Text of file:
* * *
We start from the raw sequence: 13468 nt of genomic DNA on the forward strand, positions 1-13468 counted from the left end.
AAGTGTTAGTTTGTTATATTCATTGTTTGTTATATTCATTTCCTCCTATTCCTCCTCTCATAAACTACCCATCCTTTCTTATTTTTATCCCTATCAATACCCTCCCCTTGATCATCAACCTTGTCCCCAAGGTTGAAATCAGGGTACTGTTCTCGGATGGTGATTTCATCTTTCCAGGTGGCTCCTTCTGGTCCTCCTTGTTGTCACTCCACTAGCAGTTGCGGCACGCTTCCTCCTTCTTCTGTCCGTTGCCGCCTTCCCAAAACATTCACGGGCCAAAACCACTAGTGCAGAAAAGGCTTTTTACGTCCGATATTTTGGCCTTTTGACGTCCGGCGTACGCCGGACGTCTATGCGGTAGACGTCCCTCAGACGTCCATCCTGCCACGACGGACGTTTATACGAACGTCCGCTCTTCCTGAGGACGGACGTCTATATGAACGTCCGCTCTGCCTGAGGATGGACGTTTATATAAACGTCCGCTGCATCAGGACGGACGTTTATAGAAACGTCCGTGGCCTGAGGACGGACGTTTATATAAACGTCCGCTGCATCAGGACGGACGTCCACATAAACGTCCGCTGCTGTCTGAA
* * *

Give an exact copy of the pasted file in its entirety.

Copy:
We start from the raw sequence: 13468 nt of genomic DNA on the forward strand, positions 1-13468 counted from the left end.
AAGTGTTAGTTTGTTATATTCATTGTTTGTTATATTCATTTCCTCCTATTCCTCCTCTCATAAACTACCCATCCTTTCTTATTTTTATCCCTATCAATACCCTCCCCTTGATCATCAACCTTGTCCCCAAGGTTGAAATCAGGGTACTGTTCTCGGATGGTGATTTCATCTTTCCAGGTGGCTCCTTCTGGTCCTCCTTGTTGTCACTCCACTAGCAGTTGCGGCACGCTTCCTCCTTCTTCTGTCCGTTGCCGCCTTCCCAAAACATTCACGGGCCAAAACCACTAGTGCAGAAAAGGCTTTTTACGTCCGATATTTTGGCCTTTTGACGTCCGGCGTACGCCGGACGTCTATGCGGTAGACGTCCCTCAGACGTCCATCCTGCCACGACGGACGTTTATACGAACGTCCGCTCTTCCTGAGGACGGACGTCTATATGAACGTCCGCTCTGCCTGAGGATGGACGTTTATATAAACGTCCGCTGCATCAGGACGGACGTTTATAGAAACGTCCGTGGCCTGAGGACGGACGTTTATATAAACGTCCGCTGCATCAGGACGGACGTCCACATAAACGTCCGCTGCTGTCTGAA